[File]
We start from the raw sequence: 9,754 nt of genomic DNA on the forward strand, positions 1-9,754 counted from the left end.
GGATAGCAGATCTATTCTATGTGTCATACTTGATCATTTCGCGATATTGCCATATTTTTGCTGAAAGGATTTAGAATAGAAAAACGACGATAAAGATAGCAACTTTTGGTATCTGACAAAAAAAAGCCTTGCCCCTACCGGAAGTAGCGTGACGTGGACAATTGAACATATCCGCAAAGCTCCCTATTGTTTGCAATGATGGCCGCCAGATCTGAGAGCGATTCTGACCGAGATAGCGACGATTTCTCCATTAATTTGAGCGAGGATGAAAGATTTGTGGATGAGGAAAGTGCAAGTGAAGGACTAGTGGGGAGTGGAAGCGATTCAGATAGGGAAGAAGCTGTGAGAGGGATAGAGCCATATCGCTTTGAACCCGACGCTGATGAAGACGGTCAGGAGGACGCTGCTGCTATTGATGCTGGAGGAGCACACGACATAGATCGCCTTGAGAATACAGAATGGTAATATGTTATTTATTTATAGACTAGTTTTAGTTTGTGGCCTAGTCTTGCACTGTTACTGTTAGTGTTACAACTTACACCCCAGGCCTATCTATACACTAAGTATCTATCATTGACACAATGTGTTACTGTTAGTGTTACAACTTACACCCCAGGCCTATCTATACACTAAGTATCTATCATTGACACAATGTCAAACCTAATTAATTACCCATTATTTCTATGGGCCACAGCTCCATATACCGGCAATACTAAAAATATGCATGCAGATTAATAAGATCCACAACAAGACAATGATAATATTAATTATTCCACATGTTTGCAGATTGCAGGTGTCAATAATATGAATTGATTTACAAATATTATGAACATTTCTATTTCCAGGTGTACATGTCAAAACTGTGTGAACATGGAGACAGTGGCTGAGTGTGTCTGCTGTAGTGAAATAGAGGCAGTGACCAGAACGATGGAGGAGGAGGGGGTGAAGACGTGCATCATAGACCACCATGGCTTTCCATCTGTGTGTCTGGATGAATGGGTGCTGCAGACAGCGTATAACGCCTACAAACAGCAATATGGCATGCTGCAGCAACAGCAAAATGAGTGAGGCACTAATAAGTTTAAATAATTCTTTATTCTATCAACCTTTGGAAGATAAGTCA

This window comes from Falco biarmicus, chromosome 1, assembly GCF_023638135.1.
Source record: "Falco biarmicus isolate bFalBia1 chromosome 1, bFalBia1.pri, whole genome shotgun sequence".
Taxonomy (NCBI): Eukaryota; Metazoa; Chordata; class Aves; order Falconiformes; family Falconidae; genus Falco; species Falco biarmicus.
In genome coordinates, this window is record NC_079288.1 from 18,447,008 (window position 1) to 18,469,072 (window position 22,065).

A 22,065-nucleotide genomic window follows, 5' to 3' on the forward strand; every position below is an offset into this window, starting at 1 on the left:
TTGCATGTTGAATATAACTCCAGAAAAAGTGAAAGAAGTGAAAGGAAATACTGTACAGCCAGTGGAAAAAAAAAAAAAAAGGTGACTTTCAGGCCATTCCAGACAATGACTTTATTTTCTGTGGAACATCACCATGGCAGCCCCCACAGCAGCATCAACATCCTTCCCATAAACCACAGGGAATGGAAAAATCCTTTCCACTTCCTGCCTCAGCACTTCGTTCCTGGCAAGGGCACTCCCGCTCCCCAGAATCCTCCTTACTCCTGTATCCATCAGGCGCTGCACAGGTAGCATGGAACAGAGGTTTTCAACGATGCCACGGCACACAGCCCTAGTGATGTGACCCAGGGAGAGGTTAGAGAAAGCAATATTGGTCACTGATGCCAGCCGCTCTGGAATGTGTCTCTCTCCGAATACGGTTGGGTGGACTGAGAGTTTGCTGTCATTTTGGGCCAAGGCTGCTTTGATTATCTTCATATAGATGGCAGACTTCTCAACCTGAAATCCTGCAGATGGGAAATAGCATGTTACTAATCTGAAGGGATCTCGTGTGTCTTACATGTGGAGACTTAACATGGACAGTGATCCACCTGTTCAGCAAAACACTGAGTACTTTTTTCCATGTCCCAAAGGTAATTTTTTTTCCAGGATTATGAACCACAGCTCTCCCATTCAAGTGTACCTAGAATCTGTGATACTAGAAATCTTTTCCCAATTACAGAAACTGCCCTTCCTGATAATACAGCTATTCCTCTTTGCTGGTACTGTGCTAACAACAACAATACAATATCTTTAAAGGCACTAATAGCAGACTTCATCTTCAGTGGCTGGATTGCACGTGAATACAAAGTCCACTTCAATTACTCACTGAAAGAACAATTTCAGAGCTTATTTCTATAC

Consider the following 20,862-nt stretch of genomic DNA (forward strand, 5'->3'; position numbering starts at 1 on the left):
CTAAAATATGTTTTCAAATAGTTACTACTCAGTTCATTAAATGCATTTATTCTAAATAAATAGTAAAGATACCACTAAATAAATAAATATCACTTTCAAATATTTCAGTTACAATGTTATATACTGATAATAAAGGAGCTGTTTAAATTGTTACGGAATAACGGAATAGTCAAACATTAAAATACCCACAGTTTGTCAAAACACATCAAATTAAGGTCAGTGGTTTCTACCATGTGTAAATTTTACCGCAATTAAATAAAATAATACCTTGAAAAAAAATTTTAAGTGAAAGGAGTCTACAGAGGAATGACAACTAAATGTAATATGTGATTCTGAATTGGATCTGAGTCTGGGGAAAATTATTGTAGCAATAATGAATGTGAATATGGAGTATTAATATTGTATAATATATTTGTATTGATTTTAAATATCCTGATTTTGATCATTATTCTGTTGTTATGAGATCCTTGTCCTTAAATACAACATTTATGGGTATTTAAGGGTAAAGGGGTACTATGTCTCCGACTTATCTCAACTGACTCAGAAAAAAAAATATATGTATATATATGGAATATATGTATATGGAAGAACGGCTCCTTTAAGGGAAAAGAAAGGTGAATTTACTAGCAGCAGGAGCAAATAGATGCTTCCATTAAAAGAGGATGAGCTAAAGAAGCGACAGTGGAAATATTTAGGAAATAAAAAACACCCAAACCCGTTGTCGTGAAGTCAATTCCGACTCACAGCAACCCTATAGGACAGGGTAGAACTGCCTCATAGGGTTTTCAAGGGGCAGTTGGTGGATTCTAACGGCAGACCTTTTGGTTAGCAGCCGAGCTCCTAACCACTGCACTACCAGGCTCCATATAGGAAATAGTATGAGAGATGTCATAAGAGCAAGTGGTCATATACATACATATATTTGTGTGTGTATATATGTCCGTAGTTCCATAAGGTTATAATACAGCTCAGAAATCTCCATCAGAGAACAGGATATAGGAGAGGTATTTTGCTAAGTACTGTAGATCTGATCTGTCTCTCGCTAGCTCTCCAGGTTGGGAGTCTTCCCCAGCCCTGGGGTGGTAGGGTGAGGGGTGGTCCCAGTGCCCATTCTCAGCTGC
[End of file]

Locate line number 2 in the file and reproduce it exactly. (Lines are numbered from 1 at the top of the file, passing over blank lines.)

GGATAGCAGATCTATTCTATGTGTCATACTTGATCATTTCGCGATATTGCCATATTTTTGCTGAAAGGATTTAGAATAGAAAAACGACGATAAAGATAGCAACTTTTGGTATCTGACAAAAAAAAGCCTTGCCCCTACCGGAAGTAGCGTGACGTGGACAATTGAACATATCCGCAAAGCTCCCTATTGTTTGCAATGATGGCCGCCAGATCTGAGAGCGATTCTGACCGAGATAGCGACGATTTCTCCATTAATTTGAGCGAGGATGAAAGATTTGTGGATGAGGAAAGTGCAAGTGAAGGACTAGTGGGGAGTGGAAGCGATTCAGATAGGGAAGAAGCTGTGAGAGGGATAGAGCCATATCGCTTTGAACCCGACGCTGATGAAGACGGTCAGGAGGACGCTGCTGCTATTGATGCTGGAGGAGCACACGACATAGATCGCCTTGAGAATACAGAATGGTAATATGTTATTTATTTATAGACTAGTTTTAGTTTGTGGCCTAGTCTTGCACTGTTACTGTTAGTGTTACAACTTACACCCCAGGCCTATCTATACACTAAGTATCTATCATTGACACAATGTGTTACTGTTAGTGTTACAACTTACACCCCAGGCCTATCTATACACTAAGTATCTATCATTGACACAATGTCAAACCTAATTAATTACCCATTATTTCTATGGGCCACAGCTCCATATACCGGCAATACTAAAAATATGCATGCAGATTAATAAGATCCACAACAAGACAATGATAATATTAATTATTCCACATGTTTGCAGATTGCAGGTGTCAATAATATGAATTGATTTACAAATATTATGAACATTTCTATTTCCAGGTGTACATGTCAAAACTGTGTGAACATGGAGACAGTGGCTGAGTGTGTCTGCTGTAGTGAAATAGAGGCAGTGACCAGAACGATGGAGGAGGAGGGGGTGAAGACGTGCATCATAGACCACCATGGCTTTCCATCTGTGTGTCTGGATGAATGGGTGCTGCAGACAGCGTATAACGCCTACAAACAGCAATATGGCATGCTGCAGCAACAGCAAAATGAGTGAGGCACTAATAAGTTTAAATAATTCTTTATTCTATCAACCTTTGGAAGATAAGTCA